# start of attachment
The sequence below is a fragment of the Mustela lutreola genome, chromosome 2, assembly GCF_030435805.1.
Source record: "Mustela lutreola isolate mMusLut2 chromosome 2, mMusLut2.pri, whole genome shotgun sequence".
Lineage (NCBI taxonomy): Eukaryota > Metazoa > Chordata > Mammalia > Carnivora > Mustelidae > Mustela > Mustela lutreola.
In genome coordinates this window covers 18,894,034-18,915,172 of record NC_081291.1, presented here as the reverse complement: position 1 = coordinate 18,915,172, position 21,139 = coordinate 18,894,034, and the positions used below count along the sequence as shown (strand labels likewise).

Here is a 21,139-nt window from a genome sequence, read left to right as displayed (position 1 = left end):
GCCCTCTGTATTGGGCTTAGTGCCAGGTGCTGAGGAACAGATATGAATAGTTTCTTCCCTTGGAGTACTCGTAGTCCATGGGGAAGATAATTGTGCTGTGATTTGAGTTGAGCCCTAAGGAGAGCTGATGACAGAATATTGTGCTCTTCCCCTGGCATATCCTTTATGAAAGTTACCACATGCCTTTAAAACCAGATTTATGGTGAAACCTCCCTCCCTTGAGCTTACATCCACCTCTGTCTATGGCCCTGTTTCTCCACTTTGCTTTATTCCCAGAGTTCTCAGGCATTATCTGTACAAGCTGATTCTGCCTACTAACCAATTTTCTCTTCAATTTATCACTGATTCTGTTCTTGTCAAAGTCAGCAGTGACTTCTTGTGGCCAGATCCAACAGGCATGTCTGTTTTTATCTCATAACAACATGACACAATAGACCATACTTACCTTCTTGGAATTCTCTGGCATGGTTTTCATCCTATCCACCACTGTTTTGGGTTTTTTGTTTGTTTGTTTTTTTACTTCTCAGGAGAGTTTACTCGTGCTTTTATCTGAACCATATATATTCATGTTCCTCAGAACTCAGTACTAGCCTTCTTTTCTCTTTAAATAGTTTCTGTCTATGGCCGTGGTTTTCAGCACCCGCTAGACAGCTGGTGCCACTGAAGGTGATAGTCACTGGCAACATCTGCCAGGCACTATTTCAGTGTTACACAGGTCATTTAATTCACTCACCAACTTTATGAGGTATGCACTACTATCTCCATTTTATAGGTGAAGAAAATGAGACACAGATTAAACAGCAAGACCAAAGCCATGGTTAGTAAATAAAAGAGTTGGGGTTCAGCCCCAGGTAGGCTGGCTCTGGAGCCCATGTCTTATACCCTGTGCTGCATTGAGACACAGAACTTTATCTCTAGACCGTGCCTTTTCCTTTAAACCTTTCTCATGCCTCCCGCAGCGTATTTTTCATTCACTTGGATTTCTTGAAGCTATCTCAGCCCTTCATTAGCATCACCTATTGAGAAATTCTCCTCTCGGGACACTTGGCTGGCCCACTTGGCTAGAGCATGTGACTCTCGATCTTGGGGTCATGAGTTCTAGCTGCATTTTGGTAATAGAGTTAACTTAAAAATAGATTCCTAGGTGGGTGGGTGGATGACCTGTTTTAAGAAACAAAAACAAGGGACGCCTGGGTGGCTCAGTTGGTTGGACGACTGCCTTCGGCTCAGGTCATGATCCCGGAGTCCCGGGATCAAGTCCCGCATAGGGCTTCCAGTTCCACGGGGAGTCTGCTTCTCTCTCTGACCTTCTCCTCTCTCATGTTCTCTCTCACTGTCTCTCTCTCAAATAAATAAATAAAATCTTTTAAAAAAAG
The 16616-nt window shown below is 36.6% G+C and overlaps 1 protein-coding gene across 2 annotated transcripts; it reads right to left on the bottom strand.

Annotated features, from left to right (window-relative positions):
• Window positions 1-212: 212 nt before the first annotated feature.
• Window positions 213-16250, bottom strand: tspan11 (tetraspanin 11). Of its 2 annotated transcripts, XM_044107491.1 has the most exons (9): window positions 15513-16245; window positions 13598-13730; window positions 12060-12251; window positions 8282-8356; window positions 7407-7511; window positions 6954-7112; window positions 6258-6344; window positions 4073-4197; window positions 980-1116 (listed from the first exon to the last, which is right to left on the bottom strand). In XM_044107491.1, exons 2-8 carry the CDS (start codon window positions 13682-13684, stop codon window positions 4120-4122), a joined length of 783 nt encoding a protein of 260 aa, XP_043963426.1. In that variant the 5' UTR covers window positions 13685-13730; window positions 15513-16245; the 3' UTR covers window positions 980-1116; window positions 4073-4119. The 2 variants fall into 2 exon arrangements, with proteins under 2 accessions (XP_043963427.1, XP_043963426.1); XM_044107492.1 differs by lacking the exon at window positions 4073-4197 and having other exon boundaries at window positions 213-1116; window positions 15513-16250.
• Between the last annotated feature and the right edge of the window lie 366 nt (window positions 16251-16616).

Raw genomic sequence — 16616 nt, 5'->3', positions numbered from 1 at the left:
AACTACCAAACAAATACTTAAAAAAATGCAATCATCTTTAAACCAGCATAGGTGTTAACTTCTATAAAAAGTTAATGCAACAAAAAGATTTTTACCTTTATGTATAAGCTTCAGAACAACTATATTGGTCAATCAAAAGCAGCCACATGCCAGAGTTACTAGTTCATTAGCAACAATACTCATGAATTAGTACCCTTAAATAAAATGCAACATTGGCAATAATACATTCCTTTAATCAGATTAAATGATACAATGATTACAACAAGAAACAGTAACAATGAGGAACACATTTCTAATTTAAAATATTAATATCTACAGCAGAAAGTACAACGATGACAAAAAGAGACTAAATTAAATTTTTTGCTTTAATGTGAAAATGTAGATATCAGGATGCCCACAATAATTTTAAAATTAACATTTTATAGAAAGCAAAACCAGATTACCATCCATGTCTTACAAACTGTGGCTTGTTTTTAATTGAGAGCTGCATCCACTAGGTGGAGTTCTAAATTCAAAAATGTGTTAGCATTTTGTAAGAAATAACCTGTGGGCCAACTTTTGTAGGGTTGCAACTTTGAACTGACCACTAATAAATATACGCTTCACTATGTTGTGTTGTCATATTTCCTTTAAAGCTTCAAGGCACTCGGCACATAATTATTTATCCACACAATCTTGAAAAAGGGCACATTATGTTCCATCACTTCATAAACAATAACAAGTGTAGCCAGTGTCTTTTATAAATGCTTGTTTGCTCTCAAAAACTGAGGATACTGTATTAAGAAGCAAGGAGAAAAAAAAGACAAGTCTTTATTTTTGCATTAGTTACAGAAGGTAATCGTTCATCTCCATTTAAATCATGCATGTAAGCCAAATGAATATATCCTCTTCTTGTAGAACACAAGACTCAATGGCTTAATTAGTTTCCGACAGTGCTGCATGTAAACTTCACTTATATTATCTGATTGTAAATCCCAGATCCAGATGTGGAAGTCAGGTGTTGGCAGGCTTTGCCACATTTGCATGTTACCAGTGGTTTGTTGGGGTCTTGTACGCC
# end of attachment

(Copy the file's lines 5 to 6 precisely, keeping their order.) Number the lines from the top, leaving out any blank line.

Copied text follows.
Here is a 21,139-nt window from a genome sequence, read left to right as displayed (position 1 = left end):
GCCCTCTGTATTGGGCTTAGTGCCAGGTGCTGAGGAACAGATATGAATAGTTTCTTCCCTTGGAGTACTCGTAGTCCATGGGGAAGATAATTGTGCTGTGATTTGAGTTGAGCCCTAAGGAGAGCTGATGACAGAATATTGTGCTCTTCCCCTGGCATATCCTTTATGAAAGTTACCACATGCCTTTAAAACCAGATTTATGGTGAAACCTCCCTCCCTTGAGCTTACATCCACCTCTGTCTATGGCCCTGTTTCTCCACTTTGCTTTATTCCCAGAGTTCTCAGGCATTATCTGTACAAGCTGATTCTGCCTACTAACCAATTTTCTCTTCAATTTATCACTGATTCTGTTCTTGTCAAAGTCAGCAGTGACTTCTTGTGGCCAGATCCAACAGGCATGTCTGTTTTTATCTCATAACAACATGACACAATAGACCATACTTACCTTCTTGGAATTCTCTGGCATGGTTTTCATCCTATCCACCACTGTTTTGGGTTTTTTGTTTGTTTGTTTTTTTACTTCTCAGGAGAGTTTACTCGTGCTTTTATCTGAACCATATATATTCATGTTCCTCAGAACTCAGTACTAGCCTTCTTTTCTCTTTAAATAGTTTCTGTCTATGGCCGTGGTTTTCAGCACCCGCTAGACAGCTGGTGCCACTGAAGGTGATAGTCACTGGCAACATCTGCCAGGCACTATTTCAGTGTTACACAGGTCATTTAATTCACTCACCAACTTTATGAGGTATGCACTACTATCTCCATTTTATAGGTGAAGAAAATGAGACACAGATTAAACAGCAAGACCAAAGCCATGGTTAGTAAATAAAAGAGTTGGGGTTCAGCCCCAGGTAGGCTGGCTCTGGAGCCCATGTCTTATACCCTGTGCTGCATTGAGACACAGAACTTTATCTCTAGACCGTGCCTTTTCCTTTAAACCTTTCTCATGCCTCCCGCAGCGTATTTTTCATTCACTTGGATTTCTTGAAGCTATCTCAGCCCTTCATTAGCATCACCTATTGAGAAATTCTCCTCTCGGGACACTTGGCTGGCCCACTTGGCTAGAGCATGTGACTCTCGATCTTGGGGTCATGAGTTCTAGCTGCATTTTGGTAATAGAGTTAACTTAAAAATAGATTCCTAGGTGGGTGGGTGGATGACCTGTTTTAAGAAACAAAAACAAGGGACGCCTGGGTGGCTCAGTTGGTTGGACGACTGCCTTCGGCTCAGGTCATGATCCCGGAGTCCCGGGATCAAGTCCCGCATAGGGCTTCCAGTTCCACGGGGAGTCTGCTTCTCTCTCTGACCTTCTCCTCTCTCATGTTCTCTCTCACTGTCTCTCTCTCAAATAAATAAATAAAATCTTTTAAAAAAAG